According to Eisner, interviewed in 1990 by Tom Heintjes: « Looking back, I have to say that it’s a blemish on my career that I allowed The Spirit to continue through this period, because I compromised the character just because I was busy with other things. That’s not to say that these are all bad stories, but they just don’t have the consistent outlook they had when I was directly involved. » « I look at these stories and I want to cringe – again, not because they’re bad, but because only the merest essence of the character is retained. »

If such is the case,  then it’s no small mercy that Will didn’t live to witness Frank Miller‘s masterwork of desecration.

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This is The Spirit no. 1 (Spring, 1952), featuring “The Case of the Counterfeit Killer” (Sept. 16, 1951), cover-featured “The Curse of Claymore Castle” (Nov. 4, 1951), “The Plot of the Perfect Crime” (Oct. 28, 1951), and “Panic on Pier 8” (Aug. 19, 1951), each scripted by Feiffer. Cover artist unknown, but it’s a considerable improvement over the actual story.
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This is The Spirit no. 2 (Summer, 1952), reprinting “The Amazing Affair of the First Man on Mars” (Jan. 27, 1952), “Contraband Queen” (May 20, 1951), “The Case of the Baleful Buddah” (Nov. 18, 1951), and “The $50,000 Flim-Flam” (Apr. 15, 1951), the final three benefiting from some Eisner involvement. Again, cover artist unknown., but isn’t that gorgeously coloured?
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Ah, we’re getting more Eisner-ish, though not quite all the way. This is The Spirit no. 3 (1952), featuring “The Walking Corpse” (Mar. 9, 1952), “It Kills by Dark” (Feb. 24, 1952), “The League of Liars” (Nov. 25, 1951), and “A Man Named Nero” (Feb. 3, 1952). The first three are scripted by Feiffer, and the fourth is undermined; I wouldn’t brag about that one either.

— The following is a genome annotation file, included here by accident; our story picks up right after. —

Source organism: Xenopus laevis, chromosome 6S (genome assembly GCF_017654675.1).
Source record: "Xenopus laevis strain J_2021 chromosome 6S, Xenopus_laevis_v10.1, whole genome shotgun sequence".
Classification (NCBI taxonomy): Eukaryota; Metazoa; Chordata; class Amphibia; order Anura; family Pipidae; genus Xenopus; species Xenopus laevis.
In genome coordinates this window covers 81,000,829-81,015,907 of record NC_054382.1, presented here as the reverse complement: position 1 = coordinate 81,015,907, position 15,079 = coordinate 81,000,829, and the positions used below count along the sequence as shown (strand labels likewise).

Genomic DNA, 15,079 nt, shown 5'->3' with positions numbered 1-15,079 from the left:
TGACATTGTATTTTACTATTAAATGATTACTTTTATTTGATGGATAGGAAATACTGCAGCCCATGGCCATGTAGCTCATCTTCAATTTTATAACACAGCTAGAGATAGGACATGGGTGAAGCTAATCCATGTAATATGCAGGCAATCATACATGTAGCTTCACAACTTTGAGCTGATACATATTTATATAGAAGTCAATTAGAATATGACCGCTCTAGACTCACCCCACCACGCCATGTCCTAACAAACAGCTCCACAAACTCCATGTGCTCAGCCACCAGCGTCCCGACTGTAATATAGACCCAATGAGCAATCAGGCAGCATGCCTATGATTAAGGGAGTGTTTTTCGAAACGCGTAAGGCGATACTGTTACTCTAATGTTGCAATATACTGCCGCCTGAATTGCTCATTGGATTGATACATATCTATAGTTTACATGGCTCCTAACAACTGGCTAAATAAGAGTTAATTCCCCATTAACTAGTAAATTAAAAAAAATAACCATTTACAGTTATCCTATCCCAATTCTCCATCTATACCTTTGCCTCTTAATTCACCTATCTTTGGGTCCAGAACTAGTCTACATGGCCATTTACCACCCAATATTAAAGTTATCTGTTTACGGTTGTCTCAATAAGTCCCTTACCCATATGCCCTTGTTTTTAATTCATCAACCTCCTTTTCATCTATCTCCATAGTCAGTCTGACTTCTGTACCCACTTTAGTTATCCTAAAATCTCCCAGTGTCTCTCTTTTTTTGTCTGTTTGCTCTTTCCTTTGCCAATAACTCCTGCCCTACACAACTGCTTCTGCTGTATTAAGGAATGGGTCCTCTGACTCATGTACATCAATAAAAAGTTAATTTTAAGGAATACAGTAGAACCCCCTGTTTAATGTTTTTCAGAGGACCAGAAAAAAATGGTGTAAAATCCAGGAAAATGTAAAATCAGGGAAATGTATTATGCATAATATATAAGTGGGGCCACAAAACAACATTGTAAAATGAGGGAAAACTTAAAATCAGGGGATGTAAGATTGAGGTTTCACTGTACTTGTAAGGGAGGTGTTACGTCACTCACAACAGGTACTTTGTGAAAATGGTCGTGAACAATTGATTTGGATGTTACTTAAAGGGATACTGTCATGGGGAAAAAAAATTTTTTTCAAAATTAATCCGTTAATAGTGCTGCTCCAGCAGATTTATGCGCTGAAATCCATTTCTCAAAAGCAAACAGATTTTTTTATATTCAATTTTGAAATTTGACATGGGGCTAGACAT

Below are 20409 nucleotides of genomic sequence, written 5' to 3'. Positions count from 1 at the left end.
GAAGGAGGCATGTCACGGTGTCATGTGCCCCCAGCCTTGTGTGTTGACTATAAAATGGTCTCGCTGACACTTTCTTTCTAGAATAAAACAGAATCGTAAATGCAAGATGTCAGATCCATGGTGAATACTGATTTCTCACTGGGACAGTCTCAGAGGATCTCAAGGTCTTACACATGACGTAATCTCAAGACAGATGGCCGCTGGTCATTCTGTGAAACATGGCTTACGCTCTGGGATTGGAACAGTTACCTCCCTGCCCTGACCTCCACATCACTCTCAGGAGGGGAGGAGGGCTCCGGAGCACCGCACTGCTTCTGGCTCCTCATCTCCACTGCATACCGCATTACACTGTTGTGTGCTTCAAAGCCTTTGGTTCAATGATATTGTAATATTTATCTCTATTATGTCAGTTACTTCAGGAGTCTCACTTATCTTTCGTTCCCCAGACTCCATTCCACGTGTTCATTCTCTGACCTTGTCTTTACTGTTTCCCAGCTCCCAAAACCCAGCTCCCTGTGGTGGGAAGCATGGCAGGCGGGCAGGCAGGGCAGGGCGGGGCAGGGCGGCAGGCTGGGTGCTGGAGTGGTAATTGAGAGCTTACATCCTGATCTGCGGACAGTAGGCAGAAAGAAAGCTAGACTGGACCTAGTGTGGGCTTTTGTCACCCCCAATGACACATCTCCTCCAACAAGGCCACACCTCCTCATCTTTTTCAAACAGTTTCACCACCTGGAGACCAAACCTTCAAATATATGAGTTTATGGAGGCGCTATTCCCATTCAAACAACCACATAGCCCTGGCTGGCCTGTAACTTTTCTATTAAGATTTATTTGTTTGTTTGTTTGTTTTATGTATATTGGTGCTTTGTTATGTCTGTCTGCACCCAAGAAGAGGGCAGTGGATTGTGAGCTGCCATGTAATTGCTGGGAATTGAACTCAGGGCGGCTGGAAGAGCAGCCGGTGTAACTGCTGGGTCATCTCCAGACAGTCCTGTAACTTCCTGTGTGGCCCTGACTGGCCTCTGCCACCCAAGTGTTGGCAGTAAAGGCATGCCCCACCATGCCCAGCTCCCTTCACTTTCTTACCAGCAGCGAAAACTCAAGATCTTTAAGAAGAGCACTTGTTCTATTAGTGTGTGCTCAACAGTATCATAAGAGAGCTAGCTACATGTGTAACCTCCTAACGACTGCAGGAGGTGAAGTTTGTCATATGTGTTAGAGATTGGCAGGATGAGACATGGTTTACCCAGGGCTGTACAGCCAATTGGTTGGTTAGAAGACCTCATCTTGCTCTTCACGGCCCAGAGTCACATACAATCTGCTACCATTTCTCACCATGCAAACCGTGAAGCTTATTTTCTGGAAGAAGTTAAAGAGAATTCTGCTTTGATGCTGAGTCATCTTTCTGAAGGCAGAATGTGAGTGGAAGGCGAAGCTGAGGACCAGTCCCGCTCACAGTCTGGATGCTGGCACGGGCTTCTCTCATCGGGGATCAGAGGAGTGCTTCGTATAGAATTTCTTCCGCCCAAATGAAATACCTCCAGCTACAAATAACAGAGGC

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This is The Spirit no. 4 (1953), featuring “The Last Prowl of Mephisto” (Apr. 1, 1951), scripted and illustrated by a heavily-assisted and pressed for time Eisner; “Design For Doomsday” (Jan. 13, 1952), “The Sword and the Savage” (Sept. 2, 1951), and “The Great Galactic Mystery” (Apr. 20, 1952), these last three scripted by Feiffer. And another nearly-Eisner cover… he never would have made it this busy, I think.
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This is The Spirit no. 5 (1954), cover-featuring “Dragnet For Johnny Buffalo” (Apr. 8, 1951), and also “The Target-Man in 16-A” (July 22, 1951), “Damsels in Distress” (a relative oldie from August 3, 1947), and “The Loot of Robinson Crusoe” (July 8, 1951), scripts a toss-up or a collaboration between Feiffer and Eisner. Now this cover I can buy as the genuine Eisner article: it’s a characteristic composition for him, and it’s sloppy in all the right places. The Spirit’s sidekick in this instance is Walkalong Haggerty, who saves his hide in “Dragnet..

So concludes our masked crimefighter’s passage at Fiction House. Fortunately, the publisher’s art department and production values were top-notch, so accommodations were quite cozy. Next time out, we’ll see how The Spirit would fare at the hands of Harvey Comics and (separately) of that nefarious rascal, Israel Waldman, in the swinging Sixties.

-RG

*Fiction House’s Rangers Comics featured the excellent “The Secret Files of Dr. Drew“, which ran in issues 47 to 60 (1949-51); the feature was the combined work of several of Eisner’s top Spirit alumni, namely writer Marilyn Mercer, penciller-inker Jerry Grandenetti, and letterer Abe Kanegson. The first ten (of fourteen) episodes just about out-Eisnered Eisner, until he protested and put an end to that gorgeous nonsense. This lot was lovingly restored and collected by Michael “Mr. Monster” Terry Gilbert (2014, Dark Horse). If you ask me, it’s the sole reprint of vintage colour material bearing the Dark Horse brand worth a damn… because Gilbert handled the work himself.

Will Eisner’s The Spirit at Quality

« I tell ya, Spirit… this neighborhood is like a lit firecracker… »

I’m surprised that it took us this long to get to Will Eisner and his signature creation, The Spirit. Is it perhaps too obvious a topic? Nah. Though the ink and the pixels may flow, and even if everyone and his chiropractor has already waxed rhapsodic about old Will, the subject retains its depths of evergreen freshness.